Asked yesterday if the new agreement could include this type of mechanism, which was left out of the US deal, Mr Crean said: ''We approached this on the basis that everything is on the table. No exclusions … clearly we understand the fundamental importance of investment as part of the new trade equation.''

Mr Crean's office later moved to clarify his reply, however, indicating the government remained very reluctant to include the mechanism.

''We continue to have serious reservations about the inclusion of investor-state dispute settlement provisions … and Australian negotiators will be making this clear,'' a spokesman for Mr Crean said.

The convener of the Australian Fair Trade and Investment Network, Pat Ranald, said dispute mechanisms included in the North American Free Trade Agreement had allowed American firms to sue the Canadian and Mexican governments over environmental regulations.

''We don't think that corporations need any additional rights to governments in the Australian legal context,'' Dr Ranald said.

Fears new regional trade deal to undermine public interest
Stephen Long reported this story on Monday, March 15, 2010 18:42:00

MARK COLVIN: Negotiations began today for a new Trans-Pacific Free Trade Agreement. The Australian Government's promoting the proposed deal as a means of furthering regional ties and opening up export markets.

But critics fear that it could be used to undermine Australia's pharmaceutical scheme - the PBS, and other public health initiatives which big American corporations don't like. Comments by Australia's ambassador to the US, Kim Beazley, have heightened those fears. He's reported to have told a US hearing on the planned agreement that everything was on the table.

A coalition of community groups is now calling on the Government to ensure that the PBS is safeguarded in any deal, along with labelling laws for genetically-engineered food, and rules providing for local content in media.

Economics Correspondent Stephen Long.

STEPHEN LONG: Is it a means of opening up markets in the region? Or a chance for Big Pharma in the US to renew its unfinished business from the US-Australia free trade deal.

Canberra is the venue for the opening talks on a planned Trans-Pacific Partnership Free Trade Agreement involving the US, Australia, Chile, Peru, Brunei, Singapore, New Zealand and Vietnam. Countries with a combined GDP of $18 Trillion and a combined population of 470 million.

This is how Australia's trade minister, Simon Crean, is pitching it.

SIMON CREAN: It has the basis for being the bridge to a free trade area for the Asia Pacific.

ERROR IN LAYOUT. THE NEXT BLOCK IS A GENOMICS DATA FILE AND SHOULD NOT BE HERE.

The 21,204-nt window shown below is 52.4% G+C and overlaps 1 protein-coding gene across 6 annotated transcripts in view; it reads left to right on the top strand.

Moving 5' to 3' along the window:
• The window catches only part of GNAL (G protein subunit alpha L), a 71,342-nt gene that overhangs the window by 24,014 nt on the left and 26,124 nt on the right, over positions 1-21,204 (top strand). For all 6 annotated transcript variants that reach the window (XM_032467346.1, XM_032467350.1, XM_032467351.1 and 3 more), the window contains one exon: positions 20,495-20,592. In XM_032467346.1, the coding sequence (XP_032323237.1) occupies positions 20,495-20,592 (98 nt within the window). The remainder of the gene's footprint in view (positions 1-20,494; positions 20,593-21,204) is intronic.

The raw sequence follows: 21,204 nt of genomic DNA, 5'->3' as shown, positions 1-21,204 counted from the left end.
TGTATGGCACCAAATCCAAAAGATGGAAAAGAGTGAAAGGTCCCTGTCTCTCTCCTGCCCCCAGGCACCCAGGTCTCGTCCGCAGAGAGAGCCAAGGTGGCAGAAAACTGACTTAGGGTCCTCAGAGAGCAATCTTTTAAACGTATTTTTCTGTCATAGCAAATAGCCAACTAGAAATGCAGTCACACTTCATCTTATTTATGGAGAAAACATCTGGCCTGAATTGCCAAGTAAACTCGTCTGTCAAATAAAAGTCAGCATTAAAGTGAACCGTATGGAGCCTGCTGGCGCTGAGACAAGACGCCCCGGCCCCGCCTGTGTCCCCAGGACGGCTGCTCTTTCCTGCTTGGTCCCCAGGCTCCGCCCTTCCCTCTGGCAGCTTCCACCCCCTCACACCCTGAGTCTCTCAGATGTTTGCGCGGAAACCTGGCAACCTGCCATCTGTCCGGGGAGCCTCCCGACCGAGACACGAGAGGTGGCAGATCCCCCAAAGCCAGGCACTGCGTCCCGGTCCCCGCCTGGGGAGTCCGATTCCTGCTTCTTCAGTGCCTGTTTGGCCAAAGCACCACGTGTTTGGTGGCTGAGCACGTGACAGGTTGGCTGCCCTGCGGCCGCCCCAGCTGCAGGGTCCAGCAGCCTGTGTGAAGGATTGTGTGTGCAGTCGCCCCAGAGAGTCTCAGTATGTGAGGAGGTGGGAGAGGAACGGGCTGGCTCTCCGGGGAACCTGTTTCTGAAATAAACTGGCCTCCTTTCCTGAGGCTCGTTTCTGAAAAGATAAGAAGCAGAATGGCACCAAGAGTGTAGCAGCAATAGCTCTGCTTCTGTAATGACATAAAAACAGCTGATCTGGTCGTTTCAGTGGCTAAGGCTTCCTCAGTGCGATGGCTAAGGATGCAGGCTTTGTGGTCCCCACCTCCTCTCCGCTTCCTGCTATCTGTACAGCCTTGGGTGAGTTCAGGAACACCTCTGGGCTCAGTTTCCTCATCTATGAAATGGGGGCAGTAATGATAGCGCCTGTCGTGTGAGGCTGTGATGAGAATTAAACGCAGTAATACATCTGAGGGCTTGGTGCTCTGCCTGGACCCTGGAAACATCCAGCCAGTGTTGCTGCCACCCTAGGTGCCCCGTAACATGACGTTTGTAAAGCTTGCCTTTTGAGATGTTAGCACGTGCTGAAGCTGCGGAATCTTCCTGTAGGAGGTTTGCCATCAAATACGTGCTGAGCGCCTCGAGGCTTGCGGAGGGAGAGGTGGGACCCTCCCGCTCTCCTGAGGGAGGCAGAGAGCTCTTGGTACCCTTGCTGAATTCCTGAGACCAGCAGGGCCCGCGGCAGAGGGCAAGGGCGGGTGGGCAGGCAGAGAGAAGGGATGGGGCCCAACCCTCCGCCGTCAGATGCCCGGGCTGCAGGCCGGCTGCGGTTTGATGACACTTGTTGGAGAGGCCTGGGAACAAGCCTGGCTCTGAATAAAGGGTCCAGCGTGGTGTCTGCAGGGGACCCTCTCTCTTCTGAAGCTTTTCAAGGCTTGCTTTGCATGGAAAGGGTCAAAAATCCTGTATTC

STEPHEN LONG: But in non-government organisations, the plan has people worried.

HARVEY PURSE: Our major concerns are that there are a number of issues that were felt very strongly by the Australian community back in 2004 when we were negotiating the Australia/US FTA.

STEPHEN LONG: Harvey Purse is the trade justice campaigner with the Australian Fair Trade and Investment Network. It's a coalition of more than 30 church, trade union, community sector and aid organisations.

HARVEY PURSE: Amongst those were claims by Big Pharma in the US wanting to have a real go at the PBS and, in many ways try and …

STEPHEN LONG: The Pharmaceutical Benefits Scheme.

HARVEY PURSE: The Pharmaceutical Benefits Scheme. The idea being, they saw that as a restriction to trade.

STEPHEN LONG: Professor Peter Drahos is a professor of intellectual property law at the ANU.

PETER DRAHOS: The US industry does not like the Pharmaceutical Benefits Scheme because it does offer other countries a model for how to regulate the price and patents of medicines. And so for a long time the US industry has sought to undermine or erode the price control aspects of the PBS.

And so we can assume very safety that in this negotiation, the US pharmaceutical industry will be seeking to white ant, as much as it can, the PBS.

STEPHEN LONG: These concerns are shared by the Public Health Association. Its spokesman is David Legge, associate professor in the school of public health at La Trobe University.

DAVID LEGGE: From a public health point of view, one of the most important issues is not allowing the large US pharmaceutical manufacturers sabotage the Australian Pharmaceutical Benefits Scheme.

STEPHEN LONG: Objectively, the Australian Government has no interest in altering the PBS; it's seen as a model worldwide for how to contain the cost of medicine. But what if there were other benefits on offer, such as an end to restrictions on rural exports, should the Government relax the scheme?

DAVID LEGGE: That is exactly the risk, is that the trade-offs take the issue out of the hands of the health policy people and maybe even the government finance people because other vested interests in Australia are so excited by the prospects which are raised.

STEPHEN LONG: Comments by Australia's ambassador to the US, Kim Beazley, have heightened concerns.

HARVEY PURSE: Just over a week ago, our new ambassador to the US, Mr Beazley, is reported to have said to the US trade commission that everything was on the table.

STEPHEN LONG: Health and environment groups also fear that the US will push for an erosion of standards on labelling of genetically modified foods.

HARVEY PURSE: Organisations such as Monsanto have actually put up that GE labelling is an issue for them and they want that removed in this round of talks.